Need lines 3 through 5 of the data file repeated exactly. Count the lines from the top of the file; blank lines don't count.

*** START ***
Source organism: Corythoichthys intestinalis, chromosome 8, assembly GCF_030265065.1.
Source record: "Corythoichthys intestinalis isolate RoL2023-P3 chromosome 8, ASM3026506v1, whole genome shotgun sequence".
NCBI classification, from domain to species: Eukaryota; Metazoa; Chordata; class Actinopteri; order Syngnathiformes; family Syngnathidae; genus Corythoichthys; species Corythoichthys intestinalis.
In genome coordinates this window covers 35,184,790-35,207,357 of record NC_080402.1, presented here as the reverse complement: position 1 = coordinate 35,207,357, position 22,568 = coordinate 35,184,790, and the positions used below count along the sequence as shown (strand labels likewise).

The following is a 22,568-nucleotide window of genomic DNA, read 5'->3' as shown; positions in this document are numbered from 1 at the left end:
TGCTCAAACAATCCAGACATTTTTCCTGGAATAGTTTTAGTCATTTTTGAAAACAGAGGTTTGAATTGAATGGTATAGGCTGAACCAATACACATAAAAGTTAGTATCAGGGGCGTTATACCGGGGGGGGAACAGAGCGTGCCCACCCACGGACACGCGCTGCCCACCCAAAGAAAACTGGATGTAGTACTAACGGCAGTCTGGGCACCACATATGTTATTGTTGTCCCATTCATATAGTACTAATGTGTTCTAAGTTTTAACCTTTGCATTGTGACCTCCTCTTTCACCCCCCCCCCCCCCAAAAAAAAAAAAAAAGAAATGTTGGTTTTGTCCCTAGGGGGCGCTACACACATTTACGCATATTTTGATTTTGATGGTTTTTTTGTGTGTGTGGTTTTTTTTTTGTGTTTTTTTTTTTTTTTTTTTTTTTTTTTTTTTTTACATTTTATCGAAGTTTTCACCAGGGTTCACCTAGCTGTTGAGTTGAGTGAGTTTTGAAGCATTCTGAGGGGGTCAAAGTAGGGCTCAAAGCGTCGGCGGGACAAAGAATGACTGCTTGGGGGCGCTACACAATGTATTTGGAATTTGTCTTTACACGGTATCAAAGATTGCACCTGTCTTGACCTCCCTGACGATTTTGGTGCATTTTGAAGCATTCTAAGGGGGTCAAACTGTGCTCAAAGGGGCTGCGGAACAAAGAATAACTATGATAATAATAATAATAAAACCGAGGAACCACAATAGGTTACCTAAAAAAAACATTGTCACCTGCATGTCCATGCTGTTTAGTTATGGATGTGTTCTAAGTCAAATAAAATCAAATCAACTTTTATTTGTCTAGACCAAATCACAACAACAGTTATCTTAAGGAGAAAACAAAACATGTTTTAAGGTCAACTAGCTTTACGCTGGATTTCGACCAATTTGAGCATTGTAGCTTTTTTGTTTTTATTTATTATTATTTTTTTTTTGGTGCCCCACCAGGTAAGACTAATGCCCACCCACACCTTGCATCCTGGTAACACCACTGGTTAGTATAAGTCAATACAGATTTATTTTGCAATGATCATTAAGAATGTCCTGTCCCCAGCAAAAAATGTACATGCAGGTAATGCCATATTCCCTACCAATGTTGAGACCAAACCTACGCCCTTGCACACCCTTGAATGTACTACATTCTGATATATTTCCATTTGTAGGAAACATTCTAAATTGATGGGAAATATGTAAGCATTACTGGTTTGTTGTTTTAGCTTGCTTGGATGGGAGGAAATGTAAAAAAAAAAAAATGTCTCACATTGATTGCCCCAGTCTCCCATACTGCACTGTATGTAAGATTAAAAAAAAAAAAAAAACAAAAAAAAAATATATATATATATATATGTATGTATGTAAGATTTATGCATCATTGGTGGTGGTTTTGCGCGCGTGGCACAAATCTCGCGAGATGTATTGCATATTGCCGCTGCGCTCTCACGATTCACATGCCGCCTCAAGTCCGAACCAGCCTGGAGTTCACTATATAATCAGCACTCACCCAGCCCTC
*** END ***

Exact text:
NCBI classification, from domain to species: Eukaryota; Metazoa; Chordata; class Actinopteri; order Syngnathiformes; family Syngnathidae; genus Corythoichthys; species Corythoichthys intestinalis.
In genome coordinates this window covers 35,184,790-35,207,357 of record NC_080402.1, presented here as the reverse complement: position 1 = coordinate 35,207,357, position 22,568 = coordinate 35,184,790, and the positions used below count along the sequence as shown (strand labels likewise).

The following is a 22,568-nucleotide window of genomic DNA, read 5'->3' as shown; positions in this document are numbered from 1 at the left end: